City of Ottawa begins 2-week traffic blitz to reduce downtown gridlock

Parking control officer Danis Lafrance issues a ticket to a vehicle parked in a "no-stopping zone" during Monday's afternoon rush-hour period in downtown Ottawa. The City of Ottawa has got extra bylaw and police officers monitoring streets and intersections for the next two weeks in an effort to ease gridlock on busy roads. Beatrice Britneff / Global News

The City of Ottawa put drivers on notice Monday as it kicked off a two-week traffic and parking enforcement blitz downtown that it hopes will keep traffic flowing as smoothly as possible in the city’s bottle-necked core.

“We have tow trucks [at] the ready right now and we will tow, and there are no warnings. This is an enforcement campaign. This is your warning,” Alison Sandor, public information officer for the city’s bylaw department, told reporters on Monday afternoon.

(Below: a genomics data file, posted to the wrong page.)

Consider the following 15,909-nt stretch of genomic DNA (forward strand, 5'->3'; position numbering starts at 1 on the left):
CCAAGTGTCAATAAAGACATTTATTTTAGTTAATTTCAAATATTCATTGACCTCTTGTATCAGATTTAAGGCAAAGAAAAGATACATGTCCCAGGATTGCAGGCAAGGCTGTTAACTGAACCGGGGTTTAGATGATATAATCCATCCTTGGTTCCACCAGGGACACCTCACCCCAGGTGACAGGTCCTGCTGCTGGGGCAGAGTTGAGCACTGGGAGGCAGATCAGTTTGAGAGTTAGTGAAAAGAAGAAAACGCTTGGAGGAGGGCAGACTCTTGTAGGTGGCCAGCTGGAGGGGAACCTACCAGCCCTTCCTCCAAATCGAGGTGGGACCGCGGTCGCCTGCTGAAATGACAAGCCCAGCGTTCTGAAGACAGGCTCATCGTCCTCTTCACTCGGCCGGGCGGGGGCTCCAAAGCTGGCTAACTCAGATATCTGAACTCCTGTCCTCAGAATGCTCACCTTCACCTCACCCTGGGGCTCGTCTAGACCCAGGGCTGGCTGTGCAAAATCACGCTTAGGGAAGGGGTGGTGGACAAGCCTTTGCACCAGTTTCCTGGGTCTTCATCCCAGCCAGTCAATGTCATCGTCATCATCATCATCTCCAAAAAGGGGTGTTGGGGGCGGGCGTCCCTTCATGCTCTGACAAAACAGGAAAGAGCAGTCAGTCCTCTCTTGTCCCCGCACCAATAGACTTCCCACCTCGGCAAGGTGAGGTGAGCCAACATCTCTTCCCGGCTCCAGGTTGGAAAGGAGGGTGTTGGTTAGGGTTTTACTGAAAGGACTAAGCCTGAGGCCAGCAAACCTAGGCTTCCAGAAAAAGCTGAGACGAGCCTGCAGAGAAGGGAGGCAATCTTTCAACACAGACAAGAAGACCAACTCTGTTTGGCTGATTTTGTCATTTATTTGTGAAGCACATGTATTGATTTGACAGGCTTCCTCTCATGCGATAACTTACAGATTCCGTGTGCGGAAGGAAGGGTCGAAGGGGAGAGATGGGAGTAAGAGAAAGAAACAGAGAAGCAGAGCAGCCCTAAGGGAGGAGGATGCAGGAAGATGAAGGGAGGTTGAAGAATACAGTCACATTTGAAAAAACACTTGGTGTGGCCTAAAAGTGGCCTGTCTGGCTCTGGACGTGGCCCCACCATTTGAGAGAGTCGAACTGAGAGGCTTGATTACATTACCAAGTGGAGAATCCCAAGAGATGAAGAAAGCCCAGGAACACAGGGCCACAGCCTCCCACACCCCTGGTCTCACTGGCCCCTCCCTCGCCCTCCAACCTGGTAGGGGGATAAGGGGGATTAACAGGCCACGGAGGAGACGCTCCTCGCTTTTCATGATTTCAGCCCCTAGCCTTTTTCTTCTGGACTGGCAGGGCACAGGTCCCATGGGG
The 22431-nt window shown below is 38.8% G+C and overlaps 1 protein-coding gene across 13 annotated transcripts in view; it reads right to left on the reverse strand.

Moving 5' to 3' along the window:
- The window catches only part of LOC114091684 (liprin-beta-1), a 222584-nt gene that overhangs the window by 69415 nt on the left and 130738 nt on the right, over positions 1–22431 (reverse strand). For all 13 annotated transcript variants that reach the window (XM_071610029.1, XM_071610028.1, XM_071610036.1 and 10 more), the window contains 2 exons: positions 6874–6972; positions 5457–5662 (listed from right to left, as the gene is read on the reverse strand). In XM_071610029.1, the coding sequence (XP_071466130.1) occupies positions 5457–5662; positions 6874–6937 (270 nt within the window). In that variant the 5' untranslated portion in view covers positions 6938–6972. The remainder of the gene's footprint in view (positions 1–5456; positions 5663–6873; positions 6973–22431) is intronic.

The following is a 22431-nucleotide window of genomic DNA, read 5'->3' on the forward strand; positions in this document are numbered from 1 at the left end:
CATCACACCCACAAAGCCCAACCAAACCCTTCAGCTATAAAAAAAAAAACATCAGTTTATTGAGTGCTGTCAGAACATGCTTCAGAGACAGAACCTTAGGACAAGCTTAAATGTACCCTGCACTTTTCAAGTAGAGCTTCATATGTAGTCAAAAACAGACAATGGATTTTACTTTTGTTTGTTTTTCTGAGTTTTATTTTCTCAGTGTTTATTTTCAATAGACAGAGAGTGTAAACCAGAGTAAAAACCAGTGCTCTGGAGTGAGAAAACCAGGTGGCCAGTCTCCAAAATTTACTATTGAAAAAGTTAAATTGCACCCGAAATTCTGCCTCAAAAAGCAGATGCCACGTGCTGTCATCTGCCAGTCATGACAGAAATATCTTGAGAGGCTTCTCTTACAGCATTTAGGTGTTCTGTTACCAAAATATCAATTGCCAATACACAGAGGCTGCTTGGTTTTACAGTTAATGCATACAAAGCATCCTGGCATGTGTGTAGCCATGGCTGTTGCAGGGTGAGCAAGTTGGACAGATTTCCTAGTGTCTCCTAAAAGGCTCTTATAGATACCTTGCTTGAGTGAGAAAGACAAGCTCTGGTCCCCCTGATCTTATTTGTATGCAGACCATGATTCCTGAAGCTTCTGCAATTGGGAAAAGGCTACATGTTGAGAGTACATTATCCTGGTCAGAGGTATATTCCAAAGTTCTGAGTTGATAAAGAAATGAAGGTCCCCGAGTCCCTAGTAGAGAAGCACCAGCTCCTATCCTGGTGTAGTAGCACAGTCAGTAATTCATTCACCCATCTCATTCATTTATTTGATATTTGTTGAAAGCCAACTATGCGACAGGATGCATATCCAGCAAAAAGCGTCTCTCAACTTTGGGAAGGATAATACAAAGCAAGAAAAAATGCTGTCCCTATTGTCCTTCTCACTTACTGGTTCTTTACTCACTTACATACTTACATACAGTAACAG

“If you’re caught in a no-stopping zone, you will be ticketed and you will be towed.”

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No matter if you’re cycling, driving a car or riding a bus, the city has acknowledged it’s not easy to roll around the centre of Ottawa at the moment. A number of ongoing road closures and construction projects – such as the near-total closure of Elgin Street – are making it difficult for commuters to enter, cross and exit the downtown area.

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To boot, the summer construction season is ramping up, the closure of the Chaudière Bridge to motorists has added extra pressure onto interprovincial crossings, and the delay of the Confederation LRT line is keeping buses moving bumper-to-bumper along the Albert and Slater transit corridors.

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Citing these traffic pressures and congestion, the mayor and the city announced a temporary “downtown mobility plan” on Friday afternoon, saying it will help “improve mobility” for all modes of transportation.